Nick arched his brow, his lips quirking into a grin. “He’s got his faults, but I wouldn’t describe him that way.”
“As bad as he was, though, the heroine was even worse. She seemed stupid and fake…almost vapid. She was always getting herself into trouble and falling into hot water.” Encouraged by his amused smile, she continued, “And I refer to hot water in the literal sense. The one I read, the girl was suspended from the ceiling over a pot of boiling water until Max Montero swooped in at the last minute.”
“It was acid, and he likes saving beautiful women from danger. What’s wrong with that?”
“She could have saved herself, or better yet, not gotten into the situation. And he…well, he could have been nicer to her in general.”
“Not every hero comes in a one-size-fits-all package, Shyla. Don’t hold back, though. Tell me what you really think.”
“Okay, I will. I can appreciate a different kind of hero, but I’d like one with a functioning set of scruples. In the scheme of things, these books don’t deserve shelf space with the others. They definitely fall into the dime store drivel category.”
“Ouch,” Nick said, pouring himself another drink. “I don’t think you understand the concept of sarcasm.”


What are the other meanings for shucks?” she asked.
“It has many definitions. It can be a husk on the outer layer of corn. Or it can mean worthless.” She gave him a questioning look so he offered an example, dropping his voice slightly. “Like I don’t give a shucks about what we do as long as we do it together.” Her face flushed slightly, her smile turning suggestive. Encouraged, he dropped his voice a few octaves more. Test the water, Dorsey, but don’t fucking dive in! “Or it could mean to discard.”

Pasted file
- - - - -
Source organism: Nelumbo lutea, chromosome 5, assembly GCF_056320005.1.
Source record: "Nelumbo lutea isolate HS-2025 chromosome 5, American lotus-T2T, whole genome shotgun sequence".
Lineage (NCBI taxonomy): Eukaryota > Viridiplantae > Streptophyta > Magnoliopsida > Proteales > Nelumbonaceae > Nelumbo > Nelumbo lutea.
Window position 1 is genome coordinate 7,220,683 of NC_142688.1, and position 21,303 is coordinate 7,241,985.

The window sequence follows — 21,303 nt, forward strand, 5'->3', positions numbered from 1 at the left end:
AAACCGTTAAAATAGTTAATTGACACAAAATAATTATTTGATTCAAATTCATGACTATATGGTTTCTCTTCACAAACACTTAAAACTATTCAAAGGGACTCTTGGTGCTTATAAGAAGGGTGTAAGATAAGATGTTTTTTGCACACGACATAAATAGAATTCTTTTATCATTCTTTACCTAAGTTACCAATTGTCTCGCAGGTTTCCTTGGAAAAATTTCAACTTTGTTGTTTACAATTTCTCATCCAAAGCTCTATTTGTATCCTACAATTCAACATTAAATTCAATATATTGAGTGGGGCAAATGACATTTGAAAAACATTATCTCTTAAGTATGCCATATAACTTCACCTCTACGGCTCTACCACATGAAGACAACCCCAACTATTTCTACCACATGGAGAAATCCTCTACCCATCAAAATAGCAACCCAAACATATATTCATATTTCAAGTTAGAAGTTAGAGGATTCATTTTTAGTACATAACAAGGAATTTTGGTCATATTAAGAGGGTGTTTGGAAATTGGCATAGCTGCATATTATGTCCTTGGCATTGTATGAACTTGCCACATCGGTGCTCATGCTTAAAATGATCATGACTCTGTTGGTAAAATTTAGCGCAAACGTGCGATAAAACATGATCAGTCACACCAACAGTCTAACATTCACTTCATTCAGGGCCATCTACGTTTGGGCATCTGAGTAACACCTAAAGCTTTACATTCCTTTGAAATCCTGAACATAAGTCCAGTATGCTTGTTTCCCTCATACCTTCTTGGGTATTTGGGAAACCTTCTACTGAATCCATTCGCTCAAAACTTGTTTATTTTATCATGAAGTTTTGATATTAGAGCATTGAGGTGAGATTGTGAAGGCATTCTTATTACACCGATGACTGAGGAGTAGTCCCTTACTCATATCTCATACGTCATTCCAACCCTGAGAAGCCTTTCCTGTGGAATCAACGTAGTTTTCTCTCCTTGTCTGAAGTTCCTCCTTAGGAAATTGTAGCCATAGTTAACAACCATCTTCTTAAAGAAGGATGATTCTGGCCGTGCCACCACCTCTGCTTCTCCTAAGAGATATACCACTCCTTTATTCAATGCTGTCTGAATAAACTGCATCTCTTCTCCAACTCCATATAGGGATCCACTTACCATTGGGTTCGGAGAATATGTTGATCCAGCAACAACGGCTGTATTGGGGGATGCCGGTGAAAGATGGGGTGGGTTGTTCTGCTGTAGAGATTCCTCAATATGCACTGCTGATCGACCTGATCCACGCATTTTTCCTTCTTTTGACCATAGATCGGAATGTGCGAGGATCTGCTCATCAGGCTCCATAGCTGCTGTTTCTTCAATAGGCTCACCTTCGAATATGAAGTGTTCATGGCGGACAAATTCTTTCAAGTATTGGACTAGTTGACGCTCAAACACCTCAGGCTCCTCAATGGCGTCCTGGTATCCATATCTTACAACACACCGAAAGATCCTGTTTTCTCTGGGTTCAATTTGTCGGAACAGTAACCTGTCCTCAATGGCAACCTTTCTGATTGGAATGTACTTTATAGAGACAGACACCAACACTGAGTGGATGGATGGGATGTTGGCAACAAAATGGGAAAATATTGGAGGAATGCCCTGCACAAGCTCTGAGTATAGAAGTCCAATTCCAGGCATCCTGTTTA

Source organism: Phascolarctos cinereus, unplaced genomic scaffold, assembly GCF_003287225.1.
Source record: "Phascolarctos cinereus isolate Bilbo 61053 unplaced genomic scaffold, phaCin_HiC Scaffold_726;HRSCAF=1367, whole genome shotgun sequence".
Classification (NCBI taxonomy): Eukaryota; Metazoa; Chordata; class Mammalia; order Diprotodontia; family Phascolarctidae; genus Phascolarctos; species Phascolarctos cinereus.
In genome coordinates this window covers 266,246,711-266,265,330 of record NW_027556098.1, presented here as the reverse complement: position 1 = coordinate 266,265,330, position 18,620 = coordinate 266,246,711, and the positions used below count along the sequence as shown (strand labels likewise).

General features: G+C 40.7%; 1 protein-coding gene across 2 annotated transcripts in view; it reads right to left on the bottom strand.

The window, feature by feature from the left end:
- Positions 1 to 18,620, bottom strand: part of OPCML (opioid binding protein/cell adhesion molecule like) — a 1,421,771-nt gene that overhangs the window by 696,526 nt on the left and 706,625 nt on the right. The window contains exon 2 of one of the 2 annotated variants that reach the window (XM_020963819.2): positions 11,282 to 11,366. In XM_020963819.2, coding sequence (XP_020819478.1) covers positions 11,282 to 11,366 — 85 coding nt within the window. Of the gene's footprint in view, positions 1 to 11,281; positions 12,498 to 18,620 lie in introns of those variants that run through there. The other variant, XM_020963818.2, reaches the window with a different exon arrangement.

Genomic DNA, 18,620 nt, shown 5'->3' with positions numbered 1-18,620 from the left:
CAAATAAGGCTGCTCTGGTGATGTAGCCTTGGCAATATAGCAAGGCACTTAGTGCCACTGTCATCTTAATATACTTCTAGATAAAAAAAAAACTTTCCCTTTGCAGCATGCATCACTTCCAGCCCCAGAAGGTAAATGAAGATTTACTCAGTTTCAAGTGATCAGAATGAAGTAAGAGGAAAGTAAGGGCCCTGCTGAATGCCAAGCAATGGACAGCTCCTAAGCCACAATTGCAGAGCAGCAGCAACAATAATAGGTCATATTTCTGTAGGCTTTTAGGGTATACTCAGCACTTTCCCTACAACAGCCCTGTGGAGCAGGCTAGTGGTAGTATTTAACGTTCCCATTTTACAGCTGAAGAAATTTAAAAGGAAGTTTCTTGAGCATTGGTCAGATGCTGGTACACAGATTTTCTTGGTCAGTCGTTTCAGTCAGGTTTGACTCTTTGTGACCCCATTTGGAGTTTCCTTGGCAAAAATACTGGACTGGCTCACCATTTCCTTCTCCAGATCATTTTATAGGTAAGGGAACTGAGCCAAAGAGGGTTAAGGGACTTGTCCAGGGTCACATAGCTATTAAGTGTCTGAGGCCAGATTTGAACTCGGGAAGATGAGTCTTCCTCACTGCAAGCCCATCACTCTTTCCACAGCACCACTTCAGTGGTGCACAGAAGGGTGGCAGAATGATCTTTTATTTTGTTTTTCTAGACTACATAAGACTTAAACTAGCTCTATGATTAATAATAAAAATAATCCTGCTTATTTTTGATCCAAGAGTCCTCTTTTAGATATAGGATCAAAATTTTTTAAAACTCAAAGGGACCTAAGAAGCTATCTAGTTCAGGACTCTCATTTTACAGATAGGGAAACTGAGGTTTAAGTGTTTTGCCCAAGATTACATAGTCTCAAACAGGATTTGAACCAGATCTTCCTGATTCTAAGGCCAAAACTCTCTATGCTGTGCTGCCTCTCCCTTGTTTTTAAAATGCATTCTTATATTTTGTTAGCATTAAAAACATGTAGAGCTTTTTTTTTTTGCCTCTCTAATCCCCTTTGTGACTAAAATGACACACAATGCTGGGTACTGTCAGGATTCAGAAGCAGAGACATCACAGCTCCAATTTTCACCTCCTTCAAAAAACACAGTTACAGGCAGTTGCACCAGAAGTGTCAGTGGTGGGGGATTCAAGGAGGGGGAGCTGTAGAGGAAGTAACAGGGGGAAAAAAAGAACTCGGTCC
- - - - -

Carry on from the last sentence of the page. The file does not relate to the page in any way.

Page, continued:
“As in peel off. For example, she shucked off her black T-shirt in a hurry.” His feet dipped into the complicated waters he’d avoided, waters that could heat up to boiling point if they kept creeping down this dangerous path.
“I see. So if I said, do you mind if we don’t shuck tonight, that would be a proper use?”
Nick opened his mouth to respond, to try to eat up the words already spilling out into the atmosphere, but she held up her hand, and her lips parted slightly. “But I hope we do shuck one day.”
Naughty girl.



MK Schiller
I am a hopeless romantic in a hopelessly pragmatic world. By day, I don a magic cape, calculator (sometimes an abacus), and an assortment of gel pens for my work in the world of finance. But by night, I sit by the warm glow of my computer monitor, and try to create passionate heartwarming stories with a healthy dash of humor and spice.
I am a wife and mother of two loveable, but angst-ridden teenagers, that provide great material for my craft. Although I love to write, I am a reader first and enjoy nothing more than curling up with a good book and some tasty Italian (the food, of course!). I hope you enjoy my stories.